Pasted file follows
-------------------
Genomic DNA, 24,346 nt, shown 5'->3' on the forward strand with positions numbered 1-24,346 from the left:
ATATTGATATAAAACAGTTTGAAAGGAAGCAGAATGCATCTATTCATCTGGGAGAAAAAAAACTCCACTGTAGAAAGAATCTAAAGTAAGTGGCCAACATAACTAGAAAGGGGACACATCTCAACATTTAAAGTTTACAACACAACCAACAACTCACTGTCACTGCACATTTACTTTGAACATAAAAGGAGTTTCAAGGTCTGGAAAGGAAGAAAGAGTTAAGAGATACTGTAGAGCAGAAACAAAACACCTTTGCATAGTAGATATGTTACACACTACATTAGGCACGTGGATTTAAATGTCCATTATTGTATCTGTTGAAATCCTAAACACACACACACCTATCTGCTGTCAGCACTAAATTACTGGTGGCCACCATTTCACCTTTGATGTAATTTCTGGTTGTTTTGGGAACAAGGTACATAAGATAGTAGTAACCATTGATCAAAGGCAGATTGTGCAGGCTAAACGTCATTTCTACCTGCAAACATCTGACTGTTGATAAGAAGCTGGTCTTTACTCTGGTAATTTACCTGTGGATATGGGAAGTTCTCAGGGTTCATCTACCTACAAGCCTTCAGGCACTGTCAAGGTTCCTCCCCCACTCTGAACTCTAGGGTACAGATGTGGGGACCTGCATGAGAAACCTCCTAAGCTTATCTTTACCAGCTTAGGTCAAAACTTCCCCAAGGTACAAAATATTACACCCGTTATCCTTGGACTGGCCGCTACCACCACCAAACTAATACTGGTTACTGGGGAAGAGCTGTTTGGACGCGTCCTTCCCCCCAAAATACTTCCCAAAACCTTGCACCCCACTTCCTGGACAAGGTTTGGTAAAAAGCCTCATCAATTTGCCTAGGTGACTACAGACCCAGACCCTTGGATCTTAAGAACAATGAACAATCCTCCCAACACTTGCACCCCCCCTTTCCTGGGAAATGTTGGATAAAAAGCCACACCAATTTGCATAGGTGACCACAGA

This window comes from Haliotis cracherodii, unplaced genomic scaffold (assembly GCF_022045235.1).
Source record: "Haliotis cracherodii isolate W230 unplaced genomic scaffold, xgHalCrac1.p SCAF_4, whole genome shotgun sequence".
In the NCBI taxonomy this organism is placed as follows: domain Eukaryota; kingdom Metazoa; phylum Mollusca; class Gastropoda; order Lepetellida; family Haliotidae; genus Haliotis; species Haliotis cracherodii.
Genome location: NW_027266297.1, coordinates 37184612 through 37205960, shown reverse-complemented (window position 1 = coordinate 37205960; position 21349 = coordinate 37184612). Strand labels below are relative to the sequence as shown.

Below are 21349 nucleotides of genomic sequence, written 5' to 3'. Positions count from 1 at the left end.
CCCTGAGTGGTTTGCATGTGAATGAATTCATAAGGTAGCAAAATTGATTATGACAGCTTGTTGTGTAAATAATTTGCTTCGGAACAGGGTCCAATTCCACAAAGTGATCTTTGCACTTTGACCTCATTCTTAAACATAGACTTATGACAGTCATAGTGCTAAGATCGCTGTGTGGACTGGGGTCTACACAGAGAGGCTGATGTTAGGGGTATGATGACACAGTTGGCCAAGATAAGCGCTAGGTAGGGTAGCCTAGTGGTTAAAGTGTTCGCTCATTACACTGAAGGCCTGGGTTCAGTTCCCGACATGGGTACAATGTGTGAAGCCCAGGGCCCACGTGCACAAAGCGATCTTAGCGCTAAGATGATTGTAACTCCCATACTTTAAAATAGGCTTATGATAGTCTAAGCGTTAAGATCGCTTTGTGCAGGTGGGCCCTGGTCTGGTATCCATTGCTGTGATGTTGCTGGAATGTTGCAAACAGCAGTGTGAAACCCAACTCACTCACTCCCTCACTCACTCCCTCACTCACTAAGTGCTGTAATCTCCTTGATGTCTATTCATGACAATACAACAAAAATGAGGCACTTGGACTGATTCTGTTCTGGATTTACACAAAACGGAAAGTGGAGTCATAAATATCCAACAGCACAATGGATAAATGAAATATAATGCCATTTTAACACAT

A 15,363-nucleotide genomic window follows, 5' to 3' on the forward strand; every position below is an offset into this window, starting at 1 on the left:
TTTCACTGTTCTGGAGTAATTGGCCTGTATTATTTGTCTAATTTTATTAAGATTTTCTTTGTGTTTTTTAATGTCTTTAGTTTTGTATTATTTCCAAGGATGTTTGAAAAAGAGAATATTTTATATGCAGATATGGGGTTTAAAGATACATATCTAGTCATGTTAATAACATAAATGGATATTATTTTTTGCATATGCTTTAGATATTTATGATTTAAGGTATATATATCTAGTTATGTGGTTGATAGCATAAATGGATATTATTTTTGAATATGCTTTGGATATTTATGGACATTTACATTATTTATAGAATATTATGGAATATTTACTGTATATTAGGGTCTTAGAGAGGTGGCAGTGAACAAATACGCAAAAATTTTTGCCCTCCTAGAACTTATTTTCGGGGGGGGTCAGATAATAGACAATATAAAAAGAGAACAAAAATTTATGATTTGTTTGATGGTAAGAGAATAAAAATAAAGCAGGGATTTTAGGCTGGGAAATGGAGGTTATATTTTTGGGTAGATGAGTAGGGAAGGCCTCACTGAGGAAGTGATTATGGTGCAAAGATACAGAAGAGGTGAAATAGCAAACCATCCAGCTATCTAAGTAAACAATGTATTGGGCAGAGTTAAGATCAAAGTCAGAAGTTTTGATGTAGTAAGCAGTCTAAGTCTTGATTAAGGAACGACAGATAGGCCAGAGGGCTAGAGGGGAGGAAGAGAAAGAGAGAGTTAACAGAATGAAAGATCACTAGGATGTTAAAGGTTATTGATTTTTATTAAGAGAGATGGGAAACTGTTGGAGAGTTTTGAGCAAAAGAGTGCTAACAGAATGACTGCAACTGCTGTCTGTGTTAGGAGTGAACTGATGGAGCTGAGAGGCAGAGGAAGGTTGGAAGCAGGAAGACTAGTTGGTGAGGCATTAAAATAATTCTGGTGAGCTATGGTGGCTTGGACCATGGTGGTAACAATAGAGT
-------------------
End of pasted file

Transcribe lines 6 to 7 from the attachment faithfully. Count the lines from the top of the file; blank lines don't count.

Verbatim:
Genome location: NW_027266297.1, coordinates 37184612 through 37205960, shown reverse-complemented (window position 1 = coordinate 37205960; position 21349 = coordinate 37184612). Strand labels below are relative to the sequence as shown.

Below are 21349 nucleotides of genomic sequence, written 5' to 3'. Positions count from 1 at the left end.